He at once thinks that virtual particles are different from real ones inherently AND that they are the same as ordinary particles. Changing which view based on what keeps their hypothesis alive.

@Wow (85):
"He [Denier] at once thinks that virtual particles are different from real ones inherently AND that they are the same as ordinary particles."

That's not true: Denier told us roughly:

"The virtual photon ... that facilitates the attraction between ... particles is a standing wave ..."

For me this sounds OK, I even would remove all dots from my citation above. A standing wave as a piece of shared, common energy between two particles - a good idea! It would linearly shrink with distance instead of 1/r². Exactly what we need for modified gravitation...


For the last hundred years or so I think we have lost much of our reasoning and logic in physics. We stopped asking the "why" questions and now consider many of these questions in the domain of philosophy or religion. We stopped looking for the simple answers since it is now excepted that reality is very complicated.

A perfect example, I think, is the supposed characteristics of space such as expanding space(BB model), warped space(GR), curved space (GR), just to give the explanations concerning space as a simple example. Space may instead be flat and Euclidean if reality could be otherwise explained without any of these supposed characteristics.

Why do we need dark matter? Because otherwise our present gravity models would not work. Why else? because a dark matter particle might help explain problems seen in the standard particle theory. Why else? Because dark matter could slow down the acceleration of the universe after the initial Inflation? etc.

Dark matter of different sorts could be a fix for many of our present theories and hypothesis.

A simpler answer might simply be that our present models of gravity and particle theory are generally wrong and that gravity works differently, particles might be otherwise explained.

After all, reality could be simpler without any of them if observations could be otherwise explained.

For all these reasons I do not think any of today's theories in physics should be accepted as fact without continuously evaluation their foundations by looking for simpler answers.

A conservative approach might be to consider dark matter, dark energy, dark flow, etc. as being placeholders for observations/ explanations that we may not understand.

In the next few decades I expect most of today's theories in physics and cosmology will be drastically changed or replaced by far simpler models.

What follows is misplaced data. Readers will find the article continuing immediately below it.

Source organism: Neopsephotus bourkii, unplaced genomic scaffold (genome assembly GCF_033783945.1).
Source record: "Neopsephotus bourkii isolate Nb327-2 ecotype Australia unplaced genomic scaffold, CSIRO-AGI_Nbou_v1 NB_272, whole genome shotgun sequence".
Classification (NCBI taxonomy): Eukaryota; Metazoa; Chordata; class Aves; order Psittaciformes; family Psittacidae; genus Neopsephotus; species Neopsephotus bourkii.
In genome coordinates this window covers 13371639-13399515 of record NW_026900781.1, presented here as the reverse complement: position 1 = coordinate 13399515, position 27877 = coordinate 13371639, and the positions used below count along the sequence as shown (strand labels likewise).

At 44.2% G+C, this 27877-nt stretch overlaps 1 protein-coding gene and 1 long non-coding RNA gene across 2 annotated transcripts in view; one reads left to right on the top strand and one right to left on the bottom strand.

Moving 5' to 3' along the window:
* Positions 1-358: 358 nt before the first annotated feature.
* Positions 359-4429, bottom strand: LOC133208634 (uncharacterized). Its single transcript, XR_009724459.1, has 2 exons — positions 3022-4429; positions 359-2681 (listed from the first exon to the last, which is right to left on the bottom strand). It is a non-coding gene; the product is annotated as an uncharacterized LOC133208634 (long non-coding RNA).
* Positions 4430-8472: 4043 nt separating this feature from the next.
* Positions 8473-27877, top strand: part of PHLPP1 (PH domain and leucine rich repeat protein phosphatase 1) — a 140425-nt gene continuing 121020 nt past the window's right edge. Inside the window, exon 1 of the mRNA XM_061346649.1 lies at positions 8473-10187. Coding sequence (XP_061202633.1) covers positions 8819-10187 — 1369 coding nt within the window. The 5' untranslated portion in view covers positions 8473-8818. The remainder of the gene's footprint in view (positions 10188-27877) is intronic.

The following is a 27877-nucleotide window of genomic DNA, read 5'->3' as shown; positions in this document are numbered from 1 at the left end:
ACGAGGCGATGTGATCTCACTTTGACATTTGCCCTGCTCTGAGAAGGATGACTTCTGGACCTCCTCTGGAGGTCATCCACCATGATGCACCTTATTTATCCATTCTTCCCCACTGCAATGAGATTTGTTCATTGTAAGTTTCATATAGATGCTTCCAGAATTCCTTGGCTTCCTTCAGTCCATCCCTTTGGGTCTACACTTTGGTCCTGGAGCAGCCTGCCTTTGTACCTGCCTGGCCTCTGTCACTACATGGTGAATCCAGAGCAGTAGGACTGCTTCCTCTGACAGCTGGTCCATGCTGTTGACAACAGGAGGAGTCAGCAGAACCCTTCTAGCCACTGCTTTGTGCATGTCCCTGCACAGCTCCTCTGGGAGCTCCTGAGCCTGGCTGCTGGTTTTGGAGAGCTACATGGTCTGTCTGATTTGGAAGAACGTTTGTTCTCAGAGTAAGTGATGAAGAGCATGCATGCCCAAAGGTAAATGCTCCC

"For all these reasons I do not think any of today's theories in physics should be accepted as fact"

They aren't.

But when discussing your personal theories, it's much SIMPLER language to use "it is this way" than "it seems this way, with some caveats, a few provisos and a long screed of where error may have crept in".

To someone *wanting* to be picky, they will interpret this language as "proof" that scientists all use faith and presume fact when there is none.

"That's not true: Denier told us roughly:"

In one post.

In another, he tells differently. Hence: Changing which view based on what keeps their hypothesis alive.

For the last hundred years or so I think we have lost much of our reasoning and logic in physics. We stopped asking the "why" questions and now consider many of these questions in the domain of philosophy or religion. We stopped looking for the simple answers since it is now excepted that reality is very complicated.

Ha! That's a laugh.

Yeah, science in the last hundred years has stopped looking for simple, elegant answers. That's why they didn't try to unify the electromagnetic and weak nuclear forces, and haven't been desperately trying to find a way to unify the rest. That's why they accepted the "particle zoo" of hundreds of discovered particles, and didn't pursue Quantum Chromodynamics despite being a simpler explanation.

Hey, here's an idea: Maybe accepting that space-time is Gaussian as a direct consequence of the assumptions of General Relativity is actually the simpler explanation for the behavior of the universe than assuming it's a Euclidean geometry and then coming up with all the mechanisms needed to make it look Gaussian in accordance with the verified predictions of GR.

Circles are simpler than ellipses but by the time you get done trying to explain the motion of heavenly bodies with circles, the simple math of the ellipse suddenly looks a lot more elegant. It may be naively counter-intuitive, but sometimes going towards slightly more complex in one way results in everything else being a lot simpler.

@CB (90):
If you would like to tell us that science should "also" publish for non-physicists, then I agree with you.

But I also see that this would cost a lot of time, which physicists usually do not have...

Perhaps you have time left - try to start "translating".